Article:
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of all that is convenient, comfortable, and useful? Can there be a more advantageous employ than to present our requests to the Father of mercies, opening our mind to the radiance of his wisdom, and all the faculties of our souls to the communication of his grace?” At a later period of life, the same pious author said, “ Were I to enjoy Hezekiah's grant, and have fifteen years added to my days, I would be much more frequent in my supplications to a throne of grace. We sustain a mighty loss by reading so much, and praying so little.”

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CHAPTER II.

ON STATED PRAYER, AS APPROPRIATED

TO PLACES.

SECTION I.

ON

CLOSET PRAYER.

REAL religion suits every station, and is equally calculated to dignify the poor in obscurity, and to defend the rich amidst the snares of rank and splendour. It is neither to be concealed through fear, nor displayed through ostentation. The Christian who fills the highest place, and is most engaged in the world, must not forget the duties of retirement. Labour and rest are reciprocally necessary; and either of them unduly prolonged, becomes injurious. . Prayer is our best employment in solitude, as it fills the void which nothing else can fill. It is not only our safeguard in business, but also our solace in retreat.

I. I shall adduce some arguments, to prove the importance of Closet Prayer.

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1. The great importance of closet prayer may be shewn from the authority which enforces it. Reason itself, unbiassed by the flesh, and unbribed by the world, plainly tells us, that prayer is a duty, not less binding upon individuals in secret, than upon communities in public. Why was man formed in the Divine image, and furnished with faculties which raised him so much above the beasts, and placed him in a rank, only a little lower than the angels?—It was, that he might contemn the mean objects of sense, and hold spiritual intercourse with God. And after being involved in guilt and woe, for what purpose was man redeemed by the blood of Christ, a price above all calculation and conception, a ransom which filled angels with astonishment?—That he might have fellowship with the Father, who is the origin and everlasting Fountain of goodness; and with the Son, who is the compassionate Friend and Almighty Saviour of sinners. For what end is the soul-dark, degraded, enslaved, * through sin-called, illuminated, quickened, and sanctified by divine power, accompanying the Word ?-It is, that it may aspire to the inestimable privilege of constantly enjoying the grace of the Lord Jesus Christ, the love of God, and the communion of the Holy Ghost. A greater purpose, or nobler end, cannot be conceived ; a higher or richer felicity cannot be desired. If the very first sentiment of religion which rises in the human mind, be, that a God exists, the second is, that this God must be worshipped. The dictates of reason prove, that, as creatures, a suitable and stated tribute of homage, and a humble, devout acknowledgment of dependence, are due from us to Him, in whom we every moment live, and move, and have our being; and both reason and conscience declare, that, as sinful, condemned creatures, confession and supplication are indispensably necessary. He, who has gone so far as positively and daringly to deny the duty or the importance of prayer, is not many steps from the door of Atheism, and in a rapid course to be soon immured in its dark horrid caverns, and eternally confounding labyrinths. And whoever owns the obligation to prayer in general, must do so on principles, which clearly enforce the necessity of secret prayer in particular. We may truly affirm, that devotion is a matter which lies between God and a man's own soul. When this idea is once lost, the outward signs and circumstances of religion are a dead letter, or, at best, a form maintained, for the sake of decency: while this idea possesses the mind, and affects the heart, we feel the vital spirit of religion, and pant for a place of retirement, to indulge its holy aspirations. Secret prayer is a direct appeal to that Being, who fills heaven and earth, to whom all hearts are open, and all desires known, who cannot be deceived, and will not be mocked. In a transaction of such solemnity and importance, surely, every thought should be summoned, every faculty employed, every affection engaged.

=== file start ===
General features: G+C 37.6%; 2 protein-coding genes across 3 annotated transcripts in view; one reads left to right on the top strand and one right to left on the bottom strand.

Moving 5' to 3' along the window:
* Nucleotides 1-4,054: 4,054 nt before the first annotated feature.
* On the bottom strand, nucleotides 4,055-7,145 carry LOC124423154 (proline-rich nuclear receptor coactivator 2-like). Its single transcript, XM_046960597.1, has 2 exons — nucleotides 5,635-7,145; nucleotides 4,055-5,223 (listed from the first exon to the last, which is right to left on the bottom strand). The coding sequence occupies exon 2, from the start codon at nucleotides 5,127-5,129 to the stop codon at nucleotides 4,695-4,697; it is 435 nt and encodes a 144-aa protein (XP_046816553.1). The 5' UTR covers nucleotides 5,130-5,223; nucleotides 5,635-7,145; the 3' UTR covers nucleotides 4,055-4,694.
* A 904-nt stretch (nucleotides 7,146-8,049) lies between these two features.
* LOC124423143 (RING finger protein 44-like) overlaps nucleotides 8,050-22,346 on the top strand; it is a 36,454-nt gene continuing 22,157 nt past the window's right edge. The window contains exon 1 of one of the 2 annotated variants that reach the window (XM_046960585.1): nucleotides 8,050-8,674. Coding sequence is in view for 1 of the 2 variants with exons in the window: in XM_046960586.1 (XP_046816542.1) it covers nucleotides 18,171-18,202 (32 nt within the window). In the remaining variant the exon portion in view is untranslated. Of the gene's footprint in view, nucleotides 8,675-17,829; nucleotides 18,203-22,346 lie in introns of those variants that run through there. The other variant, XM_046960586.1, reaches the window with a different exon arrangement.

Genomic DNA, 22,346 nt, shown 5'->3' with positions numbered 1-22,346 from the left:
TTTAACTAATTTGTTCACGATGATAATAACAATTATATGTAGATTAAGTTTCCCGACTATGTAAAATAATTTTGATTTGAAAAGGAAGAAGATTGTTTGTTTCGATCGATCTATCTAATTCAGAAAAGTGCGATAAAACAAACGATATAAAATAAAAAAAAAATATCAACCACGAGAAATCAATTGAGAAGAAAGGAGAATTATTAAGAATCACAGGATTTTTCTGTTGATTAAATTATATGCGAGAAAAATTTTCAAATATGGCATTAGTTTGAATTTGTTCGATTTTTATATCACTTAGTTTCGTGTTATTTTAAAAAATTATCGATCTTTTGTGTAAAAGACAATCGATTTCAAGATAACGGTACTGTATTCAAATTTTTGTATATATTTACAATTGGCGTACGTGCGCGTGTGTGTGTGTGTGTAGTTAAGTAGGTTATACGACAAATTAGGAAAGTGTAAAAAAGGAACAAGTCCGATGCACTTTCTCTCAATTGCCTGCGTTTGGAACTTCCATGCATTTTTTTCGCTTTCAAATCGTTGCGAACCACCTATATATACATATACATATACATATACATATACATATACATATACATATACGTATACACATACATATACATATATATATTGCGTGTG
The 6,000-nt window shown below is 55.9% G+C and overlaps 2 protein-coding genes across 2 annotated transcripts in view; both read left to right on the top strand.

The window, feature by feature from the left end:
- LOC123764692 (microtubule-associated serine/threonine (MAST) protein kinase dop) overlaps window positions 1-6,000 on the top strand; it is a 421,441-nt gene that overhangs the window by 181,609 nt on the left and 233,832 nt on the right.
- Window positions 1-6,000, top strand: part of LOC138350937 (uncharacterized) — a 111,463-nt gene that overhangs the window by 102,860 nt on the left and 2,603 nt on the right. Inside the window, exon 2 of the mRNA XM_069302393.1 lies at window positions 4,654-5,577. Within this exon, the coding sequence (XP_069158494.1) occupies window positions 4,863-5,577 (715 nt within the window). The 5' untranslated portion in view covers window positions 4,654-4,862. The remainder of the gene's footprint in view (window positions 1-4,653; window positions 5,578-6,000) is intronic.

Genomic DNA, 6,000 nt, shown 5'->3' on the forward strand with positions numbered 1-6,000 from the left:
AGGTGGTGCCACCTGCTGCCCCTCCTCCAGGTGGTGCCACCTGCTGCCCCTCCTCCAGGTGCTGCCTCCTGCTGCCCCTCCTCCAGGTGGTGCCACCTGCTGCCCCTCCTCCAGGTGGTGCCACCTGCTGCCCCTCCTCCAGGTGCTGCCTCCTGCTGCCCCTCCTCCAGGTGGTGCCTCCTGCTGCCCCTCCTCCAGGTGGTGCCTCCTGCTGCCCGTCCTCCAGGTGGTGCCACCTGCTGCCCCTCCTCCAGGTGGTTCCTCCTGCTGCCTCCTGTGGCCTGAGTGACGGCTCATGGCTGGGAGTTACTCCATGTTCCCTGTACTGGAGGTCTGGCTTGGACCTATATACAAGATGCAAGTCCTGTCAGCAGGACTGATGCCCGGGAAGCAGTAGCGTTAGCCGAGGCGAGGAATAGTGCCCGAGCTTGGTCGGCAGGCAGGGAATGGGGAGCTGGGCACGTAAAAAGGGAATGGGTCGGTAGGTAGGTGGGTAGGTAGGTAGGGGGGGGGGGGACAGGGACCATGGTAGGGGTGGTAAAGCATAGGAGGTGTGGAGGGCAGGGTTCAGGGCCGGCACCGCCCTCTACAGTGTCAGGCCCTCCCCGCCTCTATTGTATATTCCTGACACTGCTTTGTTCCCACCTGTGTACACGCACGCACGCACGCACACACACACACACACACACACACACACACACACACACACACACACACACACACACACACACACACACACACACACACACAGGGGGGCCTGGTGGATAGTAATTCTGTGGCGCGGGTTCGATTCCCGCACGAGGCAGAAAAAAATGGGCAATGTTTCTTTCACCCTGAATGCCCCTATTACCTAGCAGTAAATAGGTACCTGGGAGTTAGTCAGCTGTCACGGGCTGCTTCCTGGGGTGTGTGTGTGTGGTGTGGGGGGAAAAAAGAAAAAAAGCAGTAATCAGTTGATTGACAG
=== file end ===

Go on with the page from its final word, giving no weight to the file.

But if reason dictates the propriety and necessity of secret prayer, we can refer to higher authority. He who came down from heaven, to reveal the will of God, and accomplish his eternal purposes; who perfectly knew all the powers and infirmities of man, with the dangers, allurements, temptations, and evils of the world, plainly taught us this duty, and recommended it by his own practice. It rests not on vague tradition, or specious theory, but on authority, to which every Christian must bow with implicit deference.

• But thou, when thou prayest, enter into thy closet; and when thou hast shut thy door, pray to thy Father which is in secret, and thy Father, which seeth in secret, shall reward thee openly.” (Matt. vi. 6.) Though Christ was so much engaged in healing the sick, in casting out demons, and instructing the multitudes that followed him from place to place, yet he did

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